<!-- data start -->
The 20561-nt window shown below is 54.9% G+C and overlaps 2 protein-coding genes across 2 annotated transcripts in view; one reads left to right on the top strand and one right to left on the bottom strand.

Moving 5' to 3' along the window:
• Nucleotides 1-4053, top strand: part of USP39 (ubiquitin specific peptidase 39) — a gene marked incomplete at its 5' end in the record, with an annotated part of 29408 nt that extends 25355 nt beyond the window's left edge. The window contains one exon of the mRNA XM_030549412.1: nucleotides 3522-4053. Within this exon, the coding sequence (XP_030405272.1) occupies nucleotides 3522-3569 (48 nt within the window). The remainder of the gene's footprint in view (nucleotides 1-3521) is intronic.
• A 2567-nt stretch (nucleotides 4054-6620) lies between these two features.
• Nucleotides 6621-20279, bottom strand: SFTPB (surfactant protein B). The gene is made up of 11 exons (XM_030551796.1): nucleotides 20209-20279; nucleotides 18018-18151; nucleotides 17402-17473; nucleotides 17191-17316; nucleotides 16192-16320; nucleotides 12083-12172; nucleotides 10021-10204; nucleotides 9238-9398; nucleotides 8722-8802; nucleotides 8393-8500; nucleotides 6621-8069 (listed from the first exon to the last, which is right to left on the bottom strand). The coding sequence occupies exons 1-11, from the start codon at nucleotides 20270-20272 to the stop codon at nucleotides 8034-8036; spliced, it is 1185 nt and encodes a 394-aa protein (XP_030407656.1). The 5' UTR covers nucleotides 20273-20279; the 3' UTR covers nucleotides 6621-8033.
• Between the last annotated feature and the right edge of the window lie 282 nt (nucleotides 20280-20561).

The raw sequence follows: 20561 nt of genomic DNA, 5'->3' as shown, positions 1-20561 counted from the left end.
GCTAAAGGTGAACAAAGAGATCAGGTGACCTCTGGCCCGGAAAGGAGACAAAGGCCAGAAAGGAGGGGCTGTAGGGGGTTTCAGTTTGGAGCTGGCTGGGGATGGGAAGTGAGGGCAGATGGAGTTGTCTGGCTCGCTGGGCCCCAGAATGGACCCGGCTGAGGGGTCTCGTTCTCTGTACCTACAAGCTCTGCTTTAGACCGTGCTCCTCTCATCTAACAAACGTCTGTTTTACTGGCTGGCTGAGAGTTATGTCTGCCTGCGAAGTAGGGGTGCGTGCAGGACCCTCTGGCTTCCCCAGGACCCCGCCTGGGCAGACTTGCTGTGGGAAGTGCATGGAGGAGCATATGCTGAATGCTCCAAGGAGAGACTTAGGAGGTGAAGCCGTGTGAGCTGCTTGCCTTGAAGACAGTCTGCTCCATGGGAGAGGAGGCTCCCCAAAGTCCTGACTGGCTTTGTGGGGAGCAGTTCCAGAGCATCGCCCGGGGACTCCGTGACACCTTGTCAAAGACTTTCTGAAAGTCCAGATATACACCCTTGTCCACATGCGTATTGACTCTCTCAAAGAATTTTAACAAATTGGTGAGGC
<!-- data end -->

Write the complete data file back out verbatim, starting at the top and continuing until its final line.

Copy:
The 20561-nt window shown below is 54.9% G+C and overlaps 2 protein-coding genes across 2 annotated transcripts in view; one reads left to right on the top strand and one right to left on the bottom strand.

Moving 5' to 3' along the window:
• Nucleotides 1-4053, top strand: part of USP39 (ubiquitin specific peptidase 39) — a gene marked incomplete at its 5' end in the record, with an annotated part of 29408 nt that extends 25355 nt beyond the window's left edge. The window contains one exon of the mRNA XM_030549412.1: nucleotides 3522-4053. Within this exon, the coding sequence (XP_030405272.1) occupies nucleotides 3522-3569 (48 nt within the window). The remainder of the gene's footprint in view (nucleotides 1-3521) is intronic.
• A 2567-nt stretch (nucleotides 4054-6620) lies between these two features.
• Nucleotides 6621-20279, bottom strand: SFTPB (surfactant protein B). The gene is made up of 11 exons (XM_030551796.1): nucleotides 20209-20279; nucleotides 18018-18151; nucleotides 17402-17473; nucleotides 17191-17316; nucleotides 16192-16320; nucleotides 12083-12172; nucleotides 10021-10204; nucleotides 9238-9398; nucleotides 8722-8802; nucleotides 8393-8500; nucleotides 6621-8069 (listed from the first exon to the last, which is right to left on the bottom strand). The coding sequence occupies exons 1-11, from the start codon at nucleotides 20270-20272 to the stop codon at nucleotides 8034-8036; spliced, it is 1185 nt and encodes a 394-aa protein (XP_030407656.1). The 5' UTR covers nucleotides 20273-20279; the 3' UTR covers nucleotides 6621-8033.
• Between the last annotated feature and the right edge of the window lie 282 nt (nucleotides 20280-20561).

The raw sequence follows: 20561 nt of genomic DNA, 5'->3' as shown, positions 1-20561 counted from the left end.
GCTAAAGGTGAACAAAGAGATCAGGTGACCTCTGGCCCGGAAAGGAGACAAAGGCCAGAAAGGAGGGGCTGTAGGGGGTTTCAGTTTGGAGCTGGCTGGGGATGGGAAGTGAGGGCAGATGGAGTTGTCTGGCTCGCTGGGCCCCAGAATGGACCCGGCTGAGGGGTCTCGTTCTCTGTACCTACAAGCTCTGCTTTAGACCGTGCTCCTCTCATCTAACAAACGTCTGTTTTACTGGCTGGCTGAGAGTTATGTCTGCCTGCGAAGTAGGGGTGCGTGCAGGACCCTCTGGCTTCCCCAGGACCCCGCCTGGGCAGACTTGCTGTGGGAAGTGCATGGAGGAGCATATGCTGAATGCTCCAAGGAGAGACTTAGGAGGTGAAGCCGTGTGAGCTGCTTGCCTTGAAGACAGTCTGCTCCATGGGAGAGGAGGCTCCCCAAAGTCCTGACTGGCTTTGTGGGGAGCAGTTCCAGAGCATCGCCCGGGGACTCCGTGACACCTTGTCAAAGACTTTCTGAAAGTCCAGATATACACCCTTGTCCACATGCGTATTGACTCTCTCAAAGAATTTTAACAAATTGGTGAGGC